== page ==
Point of View with Asst. Editor Catherine Laudone of Simon & Schuster
Clarity and Joy come with every SCBWI Spring Luncheon. This year, though, the organizers pitched those benefits in the event title. That’s a big promise, and I think the organizers did a great job delivering both.
The Spring Luncheon of the Society of Children’s Book Writers and Illustrators-Wisconsin is an annual half-day conference that always seems to come at the right time, when I’m starting to get a bit of the winter blahs and am happy to connect with other writers and illustrators. This year’s was held in Sturgeon Bay, which is still wintery, but features a beautiful bay.
Assistant Editor Catherine Laudone of Simon & Schuster spoke about the pros and cons of the various forms of points of view in writing. You remember POV from middle school, right? First person uses “I.” Second person uses “you.” And then there’s third person with its options (limited, omniscient, etc.). Laudone spoke about how different POVs offer varying levels of emotional connection and descriptive opportunities. POV is important, and it was helpful to dive into the intricacies of the many types of narrative voice.
The event also marked a transition for SCBWI-Wisconsin. Fearless leader Miranda Paul is stepping down after three years as co-Regional Advisor. She and Andrea Skyberg have done wonders highlighting our work to literary and educational leaders around the world. Southeast WI Area Rep Rochelle Groskruetz, who’s organized great events for years, steps in.
As usual, some of my favorite moments were catching up with fellow writers and illustrators, seasoned and newbies. If you’re aspiring to write or illustrate a book someday, come to this inspiring event! It’s great to hang around with creative people.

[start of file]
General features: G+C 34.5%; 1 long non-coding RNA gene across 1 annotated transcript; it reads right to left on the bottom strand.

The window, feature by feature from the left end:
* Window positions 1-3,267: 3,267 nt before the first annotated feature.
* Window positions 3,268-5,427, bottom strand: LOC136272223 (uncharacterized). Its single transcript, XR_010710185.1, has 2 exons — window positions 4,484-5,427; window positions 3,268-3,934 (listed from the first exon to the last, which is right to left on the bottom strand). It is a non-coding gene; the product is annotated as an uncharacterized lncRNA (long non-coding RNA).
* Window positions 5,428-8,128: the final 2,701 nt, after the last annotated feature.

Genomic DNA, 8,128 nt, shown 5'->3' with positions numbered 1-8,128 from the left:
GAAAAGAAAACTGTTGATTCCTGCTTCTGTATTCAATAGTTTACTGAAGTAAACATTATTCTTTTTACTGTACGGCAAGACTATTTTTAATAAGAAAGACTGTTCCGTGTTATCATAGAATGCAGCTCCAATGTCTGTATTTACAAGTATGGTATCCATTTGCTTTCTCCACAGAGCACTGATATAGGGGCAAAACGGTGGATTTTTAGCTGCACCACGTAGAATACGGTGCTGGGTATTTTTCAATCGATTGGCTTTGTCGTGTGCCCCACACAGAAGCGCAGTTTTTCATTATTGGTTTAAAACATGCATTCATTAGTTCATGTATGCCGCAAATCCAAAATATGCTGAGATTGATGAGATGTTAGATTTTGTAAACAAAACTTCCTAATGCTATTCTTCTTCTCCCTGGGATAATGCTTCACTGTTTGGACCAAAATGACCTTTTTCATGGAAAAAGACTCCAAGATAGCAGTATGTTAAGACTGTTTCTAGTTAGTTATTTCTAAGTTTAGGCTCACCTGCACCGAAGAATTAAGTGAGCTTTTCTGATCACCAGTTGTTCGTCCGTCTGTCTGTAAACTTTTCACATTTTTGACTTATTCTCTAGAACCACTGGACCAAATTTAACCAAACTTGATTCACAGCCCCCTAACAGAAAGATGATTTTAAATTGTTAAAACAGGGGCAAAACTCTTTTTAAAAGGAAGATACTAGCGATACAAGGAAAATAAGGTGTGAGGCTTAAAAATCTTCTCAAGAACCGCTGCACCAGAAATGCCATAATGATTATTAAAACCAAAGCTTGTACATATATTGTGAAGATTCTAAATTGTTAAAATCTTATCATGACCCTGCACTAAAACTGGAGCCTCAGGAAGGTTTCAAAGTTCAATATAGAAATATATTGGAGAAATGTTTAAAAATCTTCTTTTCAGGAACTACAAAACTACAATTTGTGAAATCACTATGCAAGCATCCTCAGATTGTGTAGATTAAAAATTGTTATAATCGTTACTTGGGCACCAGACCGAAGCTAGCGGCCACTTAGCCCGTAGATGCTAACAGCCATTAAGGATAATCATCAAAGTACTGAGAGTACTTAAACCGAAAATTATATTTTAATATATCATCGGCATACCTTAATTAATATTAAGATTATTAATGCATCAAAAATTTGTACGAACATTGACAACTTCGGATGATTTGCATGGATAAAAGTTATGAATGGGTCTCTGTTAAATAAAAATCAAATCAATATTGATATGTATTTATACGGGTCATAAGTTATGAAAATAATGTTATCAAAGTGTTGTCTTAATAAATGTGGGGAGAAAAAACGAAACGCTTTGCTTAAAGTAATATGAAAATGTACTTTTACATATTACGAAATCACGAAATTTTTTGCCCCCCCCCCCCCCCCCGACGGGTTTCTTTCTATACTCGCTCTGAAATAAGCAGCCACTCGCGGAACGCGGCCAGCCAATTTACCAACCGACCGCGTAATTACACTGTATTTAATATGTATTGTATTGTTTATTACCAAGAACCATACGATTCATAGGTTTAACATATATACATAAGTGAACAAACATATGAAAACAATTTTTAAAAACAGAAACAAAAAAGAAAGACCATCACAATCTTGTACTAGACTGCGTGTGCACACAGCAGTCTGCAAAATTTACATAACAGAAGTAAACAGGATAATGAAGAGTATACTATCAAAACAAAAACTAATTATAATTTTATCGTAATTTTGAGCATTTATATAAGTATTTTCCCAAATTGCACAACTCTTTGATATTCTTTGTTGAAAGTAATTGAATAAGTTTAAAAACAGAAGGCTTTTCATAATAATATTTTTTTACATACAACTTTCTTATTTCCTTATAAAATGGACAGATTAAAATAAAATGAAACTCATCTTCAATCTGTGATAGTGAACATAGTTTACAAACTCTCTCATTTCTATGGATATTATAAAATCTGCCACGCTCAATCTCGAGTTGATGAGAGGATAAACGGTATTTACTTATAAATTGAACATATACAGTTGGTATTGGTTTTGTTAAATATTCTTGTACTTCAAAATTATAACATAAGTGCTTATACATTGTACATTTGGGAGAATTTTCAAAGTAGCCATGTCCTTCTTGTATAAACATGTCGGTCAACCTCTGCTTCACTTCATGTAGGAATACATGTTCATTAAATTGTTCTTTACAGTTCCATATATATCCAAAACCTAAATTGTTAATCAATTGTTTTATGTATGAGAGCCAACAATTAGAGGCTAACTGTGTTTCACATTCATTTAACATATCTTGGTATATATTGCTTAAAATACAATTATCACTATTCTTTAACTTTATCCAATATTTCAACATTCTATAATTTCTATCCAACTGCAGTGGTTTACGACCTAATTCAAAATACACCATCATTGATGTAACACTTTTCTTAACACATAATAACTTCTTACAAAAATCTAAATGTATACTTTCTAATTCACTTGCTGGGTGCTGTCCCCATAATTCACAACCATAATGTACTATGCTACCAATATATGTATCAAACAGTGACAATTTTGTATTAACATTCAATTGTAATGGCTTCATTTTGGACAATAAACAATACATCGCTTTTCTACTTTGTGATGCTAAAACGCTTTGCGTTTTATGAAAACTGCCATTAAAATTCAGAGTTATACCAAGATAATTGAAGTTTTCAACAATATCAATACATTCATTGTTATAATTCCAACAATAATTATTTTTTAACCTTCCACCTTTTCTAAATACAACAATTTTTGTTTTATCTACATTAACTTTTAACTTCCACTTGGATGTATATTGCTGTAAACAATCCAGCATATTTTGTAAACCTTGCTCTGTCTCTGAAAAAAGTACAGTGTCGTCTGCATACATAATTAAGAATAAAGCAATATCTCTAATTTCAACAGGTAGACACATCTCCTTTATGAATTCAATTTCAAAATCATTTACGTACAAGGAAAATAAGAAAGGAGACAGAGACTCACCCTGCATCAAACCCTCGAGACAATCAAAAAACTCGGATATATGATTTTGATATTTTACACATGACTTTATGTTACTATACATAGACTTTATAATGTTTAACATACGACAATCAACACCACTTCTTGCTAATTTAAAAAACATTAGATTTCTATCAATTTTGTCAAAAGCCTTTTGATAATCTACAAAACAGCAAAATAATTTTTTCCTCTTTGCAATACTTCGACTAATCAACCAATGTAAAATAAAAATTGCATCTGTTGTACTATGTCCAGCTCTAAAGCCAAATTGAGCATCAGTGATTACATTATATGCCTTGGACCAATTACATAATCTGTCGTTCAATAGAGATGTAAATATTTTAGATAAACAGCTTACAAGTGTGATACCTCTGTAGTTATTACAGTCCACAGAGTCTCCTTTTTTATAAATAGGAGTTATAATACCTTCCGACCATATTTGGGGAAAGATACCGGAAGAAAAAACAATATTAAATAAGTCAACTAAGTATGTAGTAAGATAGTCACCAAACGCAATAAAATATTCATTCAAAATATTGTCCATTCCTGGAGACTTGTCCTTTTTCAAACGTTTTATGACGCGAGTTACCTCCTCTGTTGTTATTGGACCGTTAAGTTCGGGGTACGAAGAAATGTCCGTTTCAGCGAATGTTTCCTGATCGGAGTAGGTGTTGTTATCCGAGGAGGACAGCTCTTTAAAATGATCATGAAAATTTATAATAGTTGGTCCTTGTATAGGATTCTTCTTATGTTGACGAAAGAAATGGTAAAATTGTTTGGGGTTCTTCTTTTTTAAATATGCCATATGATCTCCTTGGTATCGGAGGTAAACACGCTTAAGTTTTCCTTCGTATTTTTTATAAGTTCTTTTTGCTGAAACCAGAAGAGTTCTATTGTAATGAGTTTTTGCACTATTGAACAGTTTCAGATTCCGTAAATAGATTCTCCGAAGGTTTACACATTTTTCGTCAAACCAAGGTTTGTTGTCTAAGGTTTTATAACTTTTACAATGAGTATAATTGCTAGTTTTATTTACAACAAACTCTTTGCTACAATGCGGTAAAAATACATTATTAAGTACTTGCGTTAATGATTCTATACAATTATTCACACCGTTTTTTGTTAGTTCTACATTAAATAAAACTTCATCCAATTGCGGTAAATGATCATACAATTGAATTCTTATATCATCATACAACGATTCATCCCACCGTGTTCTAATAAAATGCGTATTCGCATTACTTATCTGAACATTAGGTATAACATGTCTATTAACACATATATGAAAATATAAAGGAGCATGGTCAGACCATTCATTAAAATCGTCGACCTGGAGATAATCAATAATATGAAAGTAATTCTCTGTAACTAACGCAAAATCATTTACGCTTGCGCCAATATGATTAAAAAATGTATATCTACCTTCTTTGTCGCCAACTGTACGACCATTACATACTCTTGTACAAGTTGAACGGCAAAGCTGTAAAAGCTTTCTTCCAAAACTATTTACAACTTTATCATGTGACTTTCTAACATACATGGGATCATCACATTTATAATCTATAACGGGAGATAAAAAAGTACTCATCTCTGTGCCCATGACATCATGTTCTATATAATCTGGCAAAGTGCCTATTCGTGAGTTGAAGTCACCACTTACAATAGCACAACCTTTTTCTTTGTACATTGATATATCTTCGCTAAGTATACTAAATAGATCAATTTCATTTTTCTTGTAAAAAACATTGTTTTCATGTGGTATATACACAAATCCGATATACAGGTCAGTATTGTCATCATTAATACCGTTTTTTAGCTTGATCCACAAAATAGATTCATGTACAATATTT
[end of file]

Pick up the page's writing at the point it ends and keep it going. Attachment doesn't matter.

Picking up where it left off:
Oh Catherine Laudone, one of the mystery ladies, in the walled city of Simon & Schuster.
I’m your wish list. I’ve got a picture book about a thumb and a pinkie. I’ve got at mythical creature who lives in a karst cave. I’ve got a pair of Chinese American kids, one adopted and one left behind, who tour China and learn about the past from the bus guru, Mr. Li. I’ve got a middle grade novel, all New Age, about a sister and brother who move between a dream world and the village, and struggle to save their mother from sinking in the Sour Seas. I’ve got another too, about a smart kid with a wanderlust dad and a company -driven mom who finds out about the world with the help of an English Imagination and the African girl-next-door. I’ve got another one too, about a rich boy, a beautiful nanny, a wicked (maybe) Count and a museum of fairy tale high in a mountain hamlet (starring the Wolf). I’ve even got a story about the real Santa!
I’m published too – by great publishers. But I took time off (family, family) and how things have changed. And now I know what I don’t have. What I don’t have is an agent. I’m not on Twitter. I’m not on Facebook.
So how do I get past those walls!?
Ingrid, join a writing organization like SCBWI and go to their conferences. You’ll meet industry pros and often get to pitch to them even if they work at places normally closed off to un-agented submissions. Good luck!